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After the closure of Willard Psychiatric Center on New York's Seneca Lake in 1995, more than four hundred abandoned suitcases were discovered in its attic, containing thousands of personal possessions belonging to former patients. Three of the suitcases were owned by Charles F., an eighty-four-year-old Russian Jewish immigrant arrested at a Brooklyn subway station in 1946 and institutionalized at Willard State Hospital (as it was then known). An extraordinary collaboration between image and text, What Remains pairs Jon Crispin's gripping photographs of Charles's belongings with Ilan Stavans's intriguing, speculative portrait of a patient and institution at odds with one another. Anxious, isolated, and senile, Charles strikes an unexpected friendship with a young doctor whose empathy accompanies him through a sudden spiritual awakening. As the narrative unfolds, it becomes clear that Stavans, himself an immigrant from Mexico whose family history is marked by bouts of mental illness, approaches his character as a surrogate of his own personal journey. Crispin's photographs of Charles's possessions--including clothing, household tools, and Jewish ritual objects--are haunting in their ability to compel the reader to imagine a distant man's life. A moving blend of fact and fiction, photography and prose, What Remains reflects on questions of mental health, spirituality, and the Jewish immigrant experience in midcentury America.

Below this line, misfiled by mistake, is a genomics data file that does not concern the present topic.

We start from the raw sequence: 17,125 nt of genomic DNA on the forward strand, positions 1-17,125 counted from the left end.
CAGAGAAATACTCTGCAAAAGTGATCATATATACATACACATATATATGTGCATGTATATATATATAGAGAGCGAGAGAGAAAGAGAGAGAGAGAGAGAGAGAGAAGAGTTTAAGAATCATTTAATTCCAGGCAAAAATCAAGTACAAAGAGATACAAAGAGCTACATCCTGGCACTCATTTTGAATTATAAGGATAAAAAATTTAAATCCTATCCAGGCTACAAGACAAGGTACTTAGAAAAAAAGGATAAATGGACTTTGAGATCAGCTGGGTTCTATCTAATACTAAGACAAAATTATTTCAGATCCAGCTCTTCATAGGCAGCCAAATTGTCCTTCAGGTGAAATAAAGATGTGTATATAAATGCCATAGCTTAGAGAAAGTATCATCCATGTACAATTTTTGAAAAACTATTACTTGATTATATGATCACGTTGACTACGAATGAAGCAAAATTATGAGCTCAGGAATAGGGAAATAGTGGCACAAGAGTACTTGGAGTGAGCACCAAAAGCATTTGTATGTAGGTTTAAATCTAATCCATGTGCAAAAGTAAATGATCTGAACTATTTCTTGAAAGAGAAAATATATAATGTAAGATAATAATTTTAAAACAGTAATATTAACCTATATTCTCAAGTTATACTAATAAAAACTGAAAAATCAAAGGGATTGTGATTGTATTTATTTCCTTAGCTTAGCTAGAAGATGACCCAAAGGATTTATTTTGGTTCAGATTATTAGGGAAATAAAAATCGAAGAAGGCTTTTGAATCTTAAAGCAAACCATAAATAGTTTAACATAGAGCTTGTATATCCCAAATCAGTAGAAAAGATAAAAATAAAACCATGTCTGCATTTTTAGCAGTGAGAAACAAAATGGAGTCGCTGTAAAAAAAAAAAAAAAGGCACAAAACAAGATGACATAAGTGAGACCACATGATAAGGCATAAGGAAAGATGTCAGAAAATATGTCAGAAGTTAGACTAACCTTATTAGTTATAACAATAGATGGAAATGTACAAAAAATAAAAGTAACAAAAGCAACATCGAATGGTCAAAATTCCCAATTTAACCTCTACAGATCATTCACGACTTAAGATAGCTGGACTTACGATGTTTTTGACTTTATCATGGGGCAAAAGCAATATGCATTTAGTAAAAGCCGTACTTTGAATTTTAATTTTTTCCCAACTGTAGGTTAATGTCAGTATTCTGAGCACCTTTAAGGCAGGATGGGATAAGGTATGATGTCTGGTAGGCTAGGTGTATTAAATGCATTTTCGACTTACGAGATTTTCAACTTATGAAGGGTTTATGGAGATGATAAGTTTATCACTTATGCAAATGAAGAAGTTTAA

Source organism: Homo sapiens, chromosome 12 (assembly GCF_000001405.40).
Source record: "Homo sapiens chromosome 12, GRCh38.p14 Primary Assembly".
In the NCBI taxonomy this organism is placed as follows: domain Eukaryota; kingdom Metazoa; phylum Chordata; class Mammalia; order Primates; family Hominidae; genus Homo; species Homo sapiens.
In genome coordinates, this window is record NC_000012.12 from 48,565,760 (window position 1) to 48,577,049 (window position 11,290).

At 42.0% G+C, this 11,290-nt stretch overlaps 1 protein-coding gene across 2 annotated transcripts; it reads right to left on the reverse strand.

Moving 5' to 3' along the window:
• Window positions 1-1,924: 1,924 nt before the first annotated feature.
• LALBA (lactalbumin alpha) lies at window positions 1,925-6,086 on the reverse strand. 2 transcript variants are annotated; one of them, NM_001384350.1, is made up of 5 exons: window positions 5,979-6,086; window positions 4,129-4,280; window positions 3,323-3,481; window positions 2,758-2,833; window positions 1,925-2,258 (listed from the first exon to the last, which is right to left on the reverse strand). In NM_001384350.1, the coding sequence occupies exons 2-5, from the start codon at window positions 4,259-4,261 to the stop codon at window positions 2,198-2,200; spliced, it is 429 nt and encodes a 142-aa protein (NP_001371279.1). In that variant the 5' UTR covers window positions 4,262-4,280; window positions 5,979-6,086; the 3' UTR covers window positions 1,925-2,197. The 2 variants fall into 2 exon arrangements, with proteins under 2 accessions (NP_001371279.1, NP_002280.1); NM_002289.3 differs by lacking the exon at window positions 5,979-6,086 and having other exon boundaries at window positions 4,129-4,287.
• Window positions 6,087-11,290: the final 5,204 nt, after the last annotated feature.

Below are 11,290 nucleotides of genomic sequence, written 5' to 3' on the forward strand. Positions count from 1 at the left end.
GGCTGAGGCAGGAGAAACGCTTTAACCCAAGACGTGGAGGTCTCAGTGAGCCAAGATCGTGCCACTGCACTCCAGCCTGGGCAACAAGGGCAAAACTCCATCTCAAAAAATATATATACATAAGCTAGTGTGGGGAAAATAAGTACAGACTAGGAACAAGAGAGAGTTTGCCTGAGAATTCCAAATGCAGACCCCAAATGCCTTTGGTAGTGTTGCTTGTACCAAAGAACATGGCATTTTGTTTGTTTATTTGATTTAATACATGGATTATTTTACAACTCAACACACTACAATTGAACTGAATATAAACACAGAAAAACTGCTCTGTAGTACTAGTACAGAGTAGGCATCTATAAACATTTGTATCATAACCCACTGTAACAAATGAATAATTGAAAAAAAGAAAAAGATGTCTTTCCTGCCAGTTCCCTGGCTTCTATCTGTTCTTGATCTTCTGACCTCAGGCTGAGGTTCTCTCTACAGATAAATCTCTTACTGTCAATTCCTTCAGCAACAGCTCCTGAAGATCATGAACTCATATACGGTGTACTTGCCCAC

About the Author
Ilan Stavans is Lewis-Sebring Professor of Humanities and Latin American and Latino Culture at Amherst College and the author of many books, including Borges, the Jew and On Self-Translation: Meditations on Language, both also published by SUNY Press. Jon Crispin is a photographer living in Pelham, Massachusetts.